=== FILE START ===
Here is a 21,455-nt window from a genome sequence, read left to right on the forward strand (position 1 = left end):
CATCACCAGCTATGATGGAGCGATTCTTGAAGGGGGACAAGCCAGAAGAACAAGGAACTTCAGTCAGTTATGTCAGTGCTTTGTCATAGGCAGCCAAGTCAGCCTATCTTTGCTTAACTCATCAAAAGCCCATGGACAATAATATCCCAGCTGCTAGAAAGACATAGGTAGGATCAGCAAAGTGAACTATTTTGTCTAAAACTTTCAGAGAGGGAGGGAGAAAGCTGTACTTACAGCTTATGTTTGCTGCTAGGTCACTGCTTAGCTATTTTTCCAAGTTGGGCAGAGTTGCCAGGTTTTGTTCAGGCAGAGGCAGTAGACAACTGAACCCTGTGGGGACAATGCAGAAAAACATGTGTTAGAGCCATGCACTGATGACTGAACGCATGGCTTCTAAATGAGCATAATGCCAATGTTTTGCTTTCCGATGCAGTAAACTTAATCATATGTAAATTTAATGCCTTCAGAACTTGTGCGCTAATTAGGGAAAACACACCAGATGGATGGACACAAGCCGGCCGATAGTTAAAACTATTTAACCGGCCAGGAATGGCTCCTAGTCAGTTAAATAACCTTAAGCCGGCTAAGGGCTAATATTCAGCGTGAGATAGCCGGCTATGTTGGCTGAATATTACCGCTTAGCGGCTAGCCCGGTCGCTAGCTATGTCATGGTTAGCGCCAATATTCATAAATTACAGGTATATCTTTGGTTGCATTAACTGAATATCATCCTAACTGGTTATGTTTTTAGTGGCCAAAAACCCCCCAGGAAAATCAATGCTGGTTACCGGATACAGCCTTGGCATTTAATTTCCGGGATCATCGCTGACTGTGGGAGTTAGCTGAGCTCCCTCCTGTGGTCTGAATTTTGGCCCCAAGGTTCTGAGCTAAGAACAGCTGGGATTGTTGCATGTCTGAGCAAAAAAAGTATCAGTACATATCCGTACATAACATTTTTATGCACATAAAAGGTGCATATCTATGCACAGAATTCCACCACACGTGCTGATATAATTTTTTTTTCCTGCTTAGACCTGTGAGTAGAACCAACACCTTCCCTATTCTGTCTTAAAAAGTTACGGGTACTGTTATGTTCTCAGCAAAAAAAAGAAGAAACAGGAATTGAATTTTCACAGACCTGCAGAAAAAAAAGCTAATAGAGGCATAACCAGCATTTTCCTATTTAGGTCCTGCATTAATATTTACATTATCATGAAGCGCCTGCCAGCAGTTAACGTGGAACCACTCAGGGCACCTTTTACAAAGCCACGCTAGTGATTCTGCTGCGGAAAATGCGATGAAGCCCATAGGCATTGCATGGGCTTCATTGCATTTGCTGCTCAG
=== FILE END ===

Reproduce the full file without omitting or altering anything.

Here is a 21,455-nt window from a genome sequence, read left to right on the forward strand (position 1 = left end):
CATCACCAGCTATGATGGAGCGATTCTTGAAGGGGGACAAGCCAGAAGAACAAGGAACTTCAGTCAGTTATGTCAGTGCTTTGTCATAGGCAGCCAAGTCAGCCTATCTTTGCTTAACTCATCAAAAGCCCATGGACAATAATATCCCAGCTGCTAGAAAGACATAGGTAGGATCAGCAAAGTGAACTATTTTGTCTAAAACTTTCAGAGAGGGAGGGAGAAAGCTGTACTTACAGCTTATGTTTGCTGCTAGGTCACTGCTTAGCTATTTTTCCAAGTTGGGCAGAGTTGCCAGGTTTTGTTCAGGCAGAGGCAGTAGACAACTGAACCCTGTGGGGACAATGCAGAAAAACATGTGTTAGAGCCATGCACTGATGACTGAACGCATGGCTTCTAAATGAGCATAATGCCAATGTTTTGCTTTCCGATGCAGTAAACTTAATCATATGTAAATTTAATGCCTTCAGAACTTGTGCGCTAATTAGGGAAAACACACCAGATGGATGGACACAAGCCGGCCGATAGTTAAAACTATTTAACCGGCCAGGAATGGCTCCTAGTCAGTTAAATAACCTTAAGCCGGCTAAGGGCTAATATTCAGCGTGAGATAGCCGGCTATGTTGGCTGAATATTACCGCTTAGCGGCTAGCCCGGTCGCTAGCTATGTCATGGTTAGCGCCAATATTCATAAATTACAGGTATATCTTTGGTTGCATTAACTGAATATCATCCTAACTGGTTATGTTTTTAGTGGCCAAAAACCCCCCAGGAAAATCAATGCTGGTTACCGGATACAGCCTTGGCATTTAATTTCCGGGATCATCGCTGACTGTGGGAGTTAGCTGAGCTCCCTCCTGTGGTCTGAATTTTGGCCCCAAGGTTCTGAGCTAAGAACAGCTGGGATTGTTGCATGTCTGAGCAAAAAAAGTATCAGTACATATCCGTACATAACATTTTTATGCACATAAAAGGTGCATATCTATGCACAGAATTCCACCACACGTGCTGATATAATTTTTTTTTCCTGCTTAGACCTGTGAGTAGAACCAACACCTTCCCTATTCTGTCTTAAAAAGTTACGGGTACTGTTATGTTCTCAGCAAAAAAAAGAAGAAACAGGAATTGAATTTTCACAGACCTGCAGAAAAAAAAGCTAATAGAGGCATAACCAGCATTTTCCTATTTAGGTCCTGCATTAATATTTACATTATCATGAAGCGCCTGCCAGCAGTTAACGTGGAACCACTCAGGGCACCTTTTACAAAGCCACGCTAGTGATTCTGCTGCGGAAAATGCGATGAAGCCCATAGGCATTGCATGGGCTTCATTGCATTTGCTGCTCAG